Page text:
Issue 43


E.P.A. to Limit Science Used to Write Public Health Rules. In what is proposed as a step towards improved transparency in decision-making, the United States Environmental Protection Agency will require that “scientists disclose all of their raw data, including confidential medical records, before the agency could consider an academic study’s conclusions.” However, critics say that the effect will be that this means that new regulations will face an undue high burden of proof, given obstacles around the disclosure of sensitive medical records. A meeting of the US House of Representatives Committee for Science, Space, and Technology has heard evidence on the proposed rule.

Indonesia’s first scientific data bank is a step towards strengthening ‘open data’ practices. A news report by Luthfi T. Dzulfikar in The Conversation on Indonesia’s national repository.


An analysis of article processing charges paid by the Bill & Melinda Gates Foundation. This blog post in the Scholarly Kitchen analyses 3,268 invoices of article processing charges and finds that traditional publishers charge significantly more than OA-only publishers. Fully open access journals appear to be on track to be more popular than hybrid journals. See the figure below.

Plagiarism detection tools. In this blog post Elisabeth Bik provides an overview of the plagiarism detection tools that she is using in her work around research integrity.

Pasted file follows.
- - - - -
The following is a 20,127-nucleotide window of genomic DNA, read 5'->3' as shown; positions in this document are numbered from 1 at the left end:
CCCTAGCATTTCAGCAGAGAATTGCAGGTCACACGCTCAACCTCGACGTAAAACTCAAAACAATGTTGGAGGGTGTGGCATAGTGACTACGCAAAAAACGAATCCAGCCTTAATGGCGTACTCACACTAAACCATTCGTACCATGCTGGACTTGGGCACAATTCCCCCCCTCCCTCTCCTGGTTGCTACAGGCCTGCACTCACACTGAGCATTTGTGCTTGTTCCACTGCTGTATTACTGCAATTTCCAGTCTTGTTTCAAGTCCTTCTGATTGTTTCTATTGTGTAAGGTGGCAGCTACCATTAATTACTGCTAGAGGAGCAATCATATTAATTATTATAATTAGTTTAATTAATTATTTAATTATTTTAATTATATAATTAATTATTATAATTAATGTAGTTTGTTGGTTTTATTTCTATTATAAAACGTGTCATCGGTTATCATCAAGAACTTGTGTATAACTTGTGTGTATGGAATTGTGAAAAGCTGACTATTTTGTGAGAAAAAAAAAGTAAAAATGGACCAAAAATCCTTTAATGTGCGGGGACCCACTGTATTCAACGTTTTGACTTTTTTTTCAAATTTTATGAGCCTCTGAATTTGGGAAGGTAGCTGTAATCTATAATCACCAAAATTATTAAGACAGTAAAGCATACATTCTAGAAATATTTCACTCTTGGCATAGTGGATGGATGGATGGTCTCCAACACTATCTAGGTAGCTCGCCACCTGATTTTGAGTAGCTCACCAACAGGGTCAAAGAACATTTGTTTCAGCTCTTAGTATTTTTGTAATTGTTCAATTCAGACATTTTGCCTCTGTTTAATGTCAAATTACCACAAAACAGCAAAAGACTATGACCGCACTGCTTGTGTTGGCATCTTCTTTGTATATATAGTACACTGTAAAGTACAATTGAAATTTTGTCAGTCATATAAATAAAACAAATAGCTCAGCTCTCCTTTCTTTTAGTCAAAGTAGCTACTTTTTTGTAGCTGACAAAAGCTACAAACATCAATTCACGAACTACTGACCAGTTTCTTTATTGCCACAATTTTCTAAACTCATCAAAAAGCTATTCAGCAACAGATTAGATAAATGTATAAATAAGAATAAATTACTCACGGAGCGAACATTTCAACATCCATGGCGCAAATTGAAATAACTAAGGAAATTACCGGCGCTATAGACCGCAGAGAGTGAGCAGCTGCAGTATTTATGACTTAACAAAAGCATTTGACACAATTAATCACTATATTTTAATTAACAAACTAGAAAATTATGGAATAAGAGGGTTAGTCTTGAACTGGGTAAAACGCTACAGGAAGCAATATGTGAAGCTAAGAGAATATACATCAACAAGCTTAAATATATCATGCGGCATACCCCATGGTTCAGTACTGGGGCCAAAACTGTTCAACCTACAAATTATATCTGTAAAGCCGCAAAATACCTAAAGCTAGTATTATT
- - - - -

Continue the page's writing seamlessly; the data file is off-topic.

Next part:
IEEE has has become one of two gold sponsors of the Directory of Open Access Journals (DOAJ). So far, the publisher has five journals listed in the directory.


Global lessons from South Africa’s rooibos compensation agreement. “Indigenous communities must be compensated for their knowledge and treated as equals in research,” writes Nature in a notable editorial.

CRISPR’s unwanted anniversary. In an editorial for Science, Jennifer Doudna calls for the urgent regulation of the CRISPR gene editing technology.

A large-scale survey of PhD students in Nature surfaces the strain on the students’ mental health. The evidence underlines the problematic environment of academia and the urgent need for change: “36% of respondents said that they have sought help for anxiety or depression caused by their PhD studies.”


OpenCon Oxford is taking place on December 6, 2019. We applaud OpenCon’s robust Code of Conduct.

Comparison of article processing charges for open access only publishers versus publishers with a mix of subscription and open access journals.
Credit (CC-BY): Dove, J. G., Kennison, R., Steel, G., Delos Reyes, N., & Dutilloy, J. (2019, November 7). Guest Post — Transparency: What Can One Learn from a Trove of Invoices? The Scholarly Kitchen.